But after he split with Reid, Boehner was left with a bill that was too far to the left for the ideological purists in his conference. Conservatives balked at $18 billion in Pell Grants for low-income students that Boehner had included to lure Democratic votes. They were also disappointed that the bill only called for $917 billion in cuts. Their preferred legislation – a conservative dream bill known as Cut, Cap and Balance that passed the House earlier in July on a near party-line vote – would’ve halved the projected $7.1 trillion federal 10-year deficit by next year. That bill died in the Senate.

In a highly embarrassing development, Boehner must now move his bill to the right in order to secure enough votes from his own party. The Speaker’s failure exposes an uncomfortable reality for the GOP: A final debt ceiling compromise will likely require a coalition of Democrats and moderate Republicans to pass the House, and the outspoken conservative wing of the party will not be on board. That could embolden Democrats to seek a more favorable deal, and it leaves Senate Republicans like Minority Leader Mitch McConnell with a weaker hand to negotiate.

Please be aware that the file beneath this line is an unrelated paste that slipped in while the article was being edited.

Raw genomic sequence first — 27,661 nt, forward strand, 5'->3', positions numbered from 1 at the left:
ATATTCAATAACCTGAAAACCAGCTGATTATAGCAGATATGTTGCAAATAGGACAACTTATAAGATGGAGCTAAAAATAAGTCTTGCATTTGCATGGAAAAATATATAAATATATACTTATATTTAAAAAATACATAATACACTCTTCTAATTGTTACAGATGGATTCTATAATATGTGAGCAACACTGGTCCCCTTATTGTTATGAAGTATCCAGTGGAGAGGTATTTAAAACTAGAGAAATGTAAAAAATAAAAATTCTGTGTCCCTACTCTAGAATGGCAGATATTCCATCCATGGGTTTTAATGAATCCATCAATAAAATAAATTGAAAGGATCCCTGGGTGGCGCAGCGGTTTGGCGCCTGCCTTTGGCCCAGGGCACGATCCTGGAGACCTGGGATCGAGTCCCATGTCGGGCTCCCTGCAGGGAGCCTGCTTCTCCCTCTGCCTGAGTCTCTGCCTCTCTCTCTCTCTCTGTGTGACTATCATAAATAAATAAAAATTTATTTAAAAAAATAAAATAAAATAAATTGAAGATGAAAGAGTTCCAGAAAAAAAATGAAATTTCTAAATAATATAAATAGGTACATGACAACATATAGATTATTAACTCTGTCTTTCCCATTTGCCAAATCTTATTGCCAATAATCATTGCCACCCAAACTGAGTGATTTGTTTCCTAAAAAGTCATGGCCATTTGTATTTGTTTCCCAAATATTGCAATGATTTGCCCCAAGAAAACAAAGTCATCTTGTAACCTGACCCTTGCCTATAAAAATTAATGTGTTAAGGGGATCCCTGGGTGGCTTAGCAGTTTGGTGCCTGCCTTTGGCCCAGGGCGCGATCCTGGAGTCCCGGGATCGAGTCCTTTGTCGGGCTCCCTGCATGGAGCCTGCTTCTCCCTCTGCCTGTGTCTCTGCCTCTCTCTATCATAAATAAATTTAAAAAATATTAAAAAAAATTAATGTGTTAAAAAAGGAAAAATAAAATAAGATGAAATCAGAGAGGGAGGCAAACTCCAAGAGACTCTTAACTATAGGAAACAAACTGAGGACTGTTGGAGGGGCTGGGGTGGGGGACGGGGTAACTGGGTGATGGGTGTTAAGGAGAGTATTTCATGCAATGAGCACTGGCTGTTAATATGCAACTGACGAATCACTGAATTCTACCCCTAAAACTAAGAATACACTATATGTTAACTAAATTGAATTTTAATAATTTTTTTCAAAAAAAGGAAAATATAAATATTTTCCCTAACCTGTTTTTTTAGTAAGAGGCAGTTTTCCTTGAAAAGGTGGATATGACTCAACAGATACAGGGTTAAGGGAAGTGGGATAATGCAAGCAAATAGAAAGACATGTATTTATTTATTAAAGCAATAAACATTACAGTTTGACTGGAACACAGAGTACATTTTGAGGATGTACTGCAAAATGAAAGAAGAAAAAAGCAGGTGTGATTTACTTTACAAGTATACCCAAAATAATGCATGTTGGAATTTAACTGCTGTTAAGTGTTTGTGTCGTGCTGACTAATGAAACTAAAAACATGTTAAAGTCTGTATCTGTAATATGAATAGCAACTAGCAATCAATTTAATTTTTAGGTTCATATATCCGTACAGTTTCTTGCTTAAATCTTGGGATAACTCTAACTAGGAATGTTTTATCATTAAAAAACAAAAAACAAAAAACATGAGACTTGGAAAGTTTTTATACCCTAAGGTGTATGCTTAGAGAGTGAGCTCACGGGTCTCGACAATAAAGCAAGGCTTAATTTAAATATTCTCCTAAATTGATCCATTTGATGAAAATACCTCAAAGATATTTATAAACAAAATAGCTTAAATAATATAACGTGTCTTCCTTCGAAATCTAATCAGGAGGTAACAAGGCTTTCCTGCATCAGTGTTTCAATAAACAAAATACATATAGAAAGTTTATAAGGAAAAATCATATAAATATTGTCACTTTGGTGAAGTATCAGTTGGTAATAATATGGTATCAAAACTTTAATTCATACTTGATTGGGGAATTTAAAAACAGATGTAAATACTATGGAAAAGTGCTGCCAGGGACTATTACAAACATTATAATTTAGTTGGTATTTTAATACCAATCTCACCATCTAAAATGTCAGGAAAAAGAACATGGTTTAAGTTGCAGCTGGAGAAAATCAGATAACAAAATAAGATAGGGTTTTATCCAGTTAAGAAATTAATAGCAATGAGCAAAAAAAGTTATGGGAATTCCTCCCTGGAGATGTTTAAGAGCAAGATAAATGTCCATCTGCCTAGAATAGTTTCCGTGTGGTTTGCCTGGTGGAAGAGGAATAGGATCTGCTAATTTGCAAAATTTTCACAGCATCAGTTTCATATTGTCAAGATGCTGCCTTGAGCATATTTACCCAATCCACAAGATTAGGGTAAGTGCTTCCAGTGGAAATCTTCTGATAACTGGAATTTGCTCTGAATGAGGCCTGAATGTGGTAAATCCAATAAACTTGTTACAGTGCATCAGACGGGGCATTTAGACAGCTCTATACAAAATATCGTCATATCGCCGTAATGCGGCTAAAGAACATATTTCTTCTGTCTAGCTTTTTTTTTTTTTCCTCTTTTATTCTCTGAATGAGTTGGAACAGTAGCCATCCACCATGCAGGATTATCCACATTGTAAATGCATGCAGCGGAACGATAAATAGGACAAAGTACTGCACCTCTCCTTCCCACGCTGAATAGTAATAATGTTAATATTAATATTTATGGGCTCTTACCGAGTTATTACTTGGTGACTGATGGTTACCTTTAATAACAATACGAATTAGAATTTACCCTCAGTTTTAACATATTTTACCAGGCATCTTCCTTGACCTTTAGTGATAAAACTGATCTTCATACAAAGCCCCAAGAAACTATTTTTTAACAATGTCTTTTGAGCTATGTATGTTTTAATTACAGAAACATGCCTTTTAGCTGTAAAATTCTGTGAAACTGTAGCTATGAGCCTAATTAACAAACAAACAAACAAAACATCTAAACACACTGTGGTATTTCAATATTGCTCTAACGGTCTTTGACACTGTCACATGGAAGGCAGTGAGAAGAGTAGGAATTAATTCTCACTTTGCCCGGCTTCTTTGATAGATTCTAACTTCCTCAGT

So,  Boehner had a bill that was  too far right to make it through the Democratic-majority Senate, tried to  convince his  coalition to vote  for it anyway to give him negotiating leverage, and they balked because it was too far left. This would seem problematic.

The solution would seem to be to craft a bill that gets most of the Democratic caucus to go along and enough Republicans to pass. That would both avert a self-inflected  default on the nation’s debt and the devastation  to the  economy it would create while still giving fiscal conservatives significant spending  cuts. It  would  also lead to a revolt in the Republican caucus and  cost Boehner his Speakership.

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About James Joyner